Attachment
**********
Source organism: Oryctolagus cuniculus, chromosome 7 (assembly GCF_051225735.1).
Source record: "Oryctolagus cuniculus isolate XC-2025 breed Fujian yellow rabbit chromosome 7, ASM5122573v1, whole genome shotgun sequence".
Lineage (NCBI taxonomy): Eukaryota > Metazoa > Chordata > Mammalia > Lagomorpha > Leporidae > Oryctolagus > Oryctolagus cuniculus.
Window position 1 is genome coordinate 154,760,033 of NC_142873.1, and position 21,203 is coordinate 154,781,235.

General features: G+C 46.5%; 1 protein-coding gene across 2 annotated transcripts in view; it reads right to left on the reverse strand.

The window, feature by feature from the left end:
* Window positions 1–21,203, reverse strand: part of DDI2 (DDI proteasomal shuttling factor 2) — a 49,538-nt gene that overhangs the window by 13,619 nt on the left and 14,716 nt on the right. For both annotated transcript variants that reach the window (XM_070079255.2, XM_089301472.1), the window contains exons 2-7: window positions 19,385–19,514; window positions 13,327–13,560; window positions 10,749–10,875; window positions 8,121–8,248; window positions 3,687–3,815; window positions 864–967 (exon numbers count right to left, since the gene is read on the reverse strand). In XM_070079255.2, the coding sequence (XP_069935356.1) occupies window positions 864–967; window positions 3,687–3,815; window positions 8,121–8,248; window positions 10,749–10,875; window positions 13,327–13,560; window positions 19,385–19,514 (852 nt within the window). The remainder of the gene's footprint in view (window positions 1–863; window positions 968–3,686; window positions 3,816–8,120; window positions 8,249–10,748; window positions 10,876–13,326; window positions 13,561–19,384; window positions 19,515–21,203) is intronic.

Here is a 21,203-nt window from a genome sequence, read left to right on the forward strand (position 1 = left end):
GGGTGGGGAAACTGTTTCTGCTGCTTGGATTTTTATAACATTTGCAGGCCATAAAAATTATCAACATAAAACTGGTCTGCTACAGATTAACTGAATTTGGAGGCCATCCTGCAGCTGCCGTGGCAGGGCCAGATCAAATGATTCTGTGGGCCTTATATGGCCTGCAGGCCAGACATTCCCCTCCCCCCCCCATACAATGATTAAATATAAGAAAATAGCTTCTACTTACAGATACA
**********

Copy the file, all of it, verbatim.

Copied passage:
Source organism: Oryctolagus cuniculus, chromosome 7 (assembly GCF_051225735.1).
Source record: "Oryctolagus cuniculus isolate XC-2025 breed Fujian yellow rabbit chromosome 7, ASM5122573v1, whole genome shotgun sequence".
Lineage (NCBI taxonomy): Eukaryota > Metazoa > Chordata > Mammalia > Lagomorpha > Leporidae > Oryctolagus > Oryctolagus cuniculus.
Window position 1 is genome coordinate 154,760,033 of NC_142873.1, and position 21,203 is coordinate 154,781,235.

General features: G+C 46.5%; 1 protein-coding gene across 2 annotated transcripts in view; it reads right to left on the reverse strand.

The window, feature by feature from the left end:
* Window positions 1–21,203, reverse strand: part of DDI2 (DDI proteasomal shuttling factor 2) — a 49,538-nt gene that overhangs the window by 13,619 nt on the left and 14,716 nt on the right. For both annotated transcript variants that reach the window (XM_070079255.2, XM_089301472.1), the window contains exons 2-7: window positions 19,385–19,514; window positions 13,327–13,560; window positions 10,749–10,875; window positions 8,121–8,248; window positions 3,687–3,815; window positions 864–967 (exon numbers count right to left, since the gene is read on the reverse strand). In XM_070079255.2, the coding sequence (XP_069935356.1) occupies window positions 864–967; window positions 3,687–3,815; window positions 8,121–8,248; window positions 10,749–10,875; window positions 13,327–13,560; window positions 19,385–19,514 (852 nt within the window). The remainder of the gene's footprint in view (window positions 1–863; window positions 968–3,686; window positions 3,816–8,120; window positions 8,249–10,748; window positions 10,876–13,326; window positions 13,561–19,384; window positions 19,515–21,203) is intronic.

Here is a 21,203-nt window from a genome sequence, read left to right on the forward strand (position 1 = left end):
GGGTGGGGAAACTGTTTCTGCTGCTTGGATTTTTATAACATTTGCAGGCCATAAAAATTATCAACATAAAACTGGTCTGCTACAGATTAACTGAATTTGGAGGCCATCCTGCAGCTGCCGTGGCAGGGCCAGATCAAATGATTCTGTGGGCCTTATATGGCCTGCAGGCCAGACATTCCCCTCCCCCCCCCATACAATGATTAAATATAAGAAAATAGCTTCTACTTACAGATACA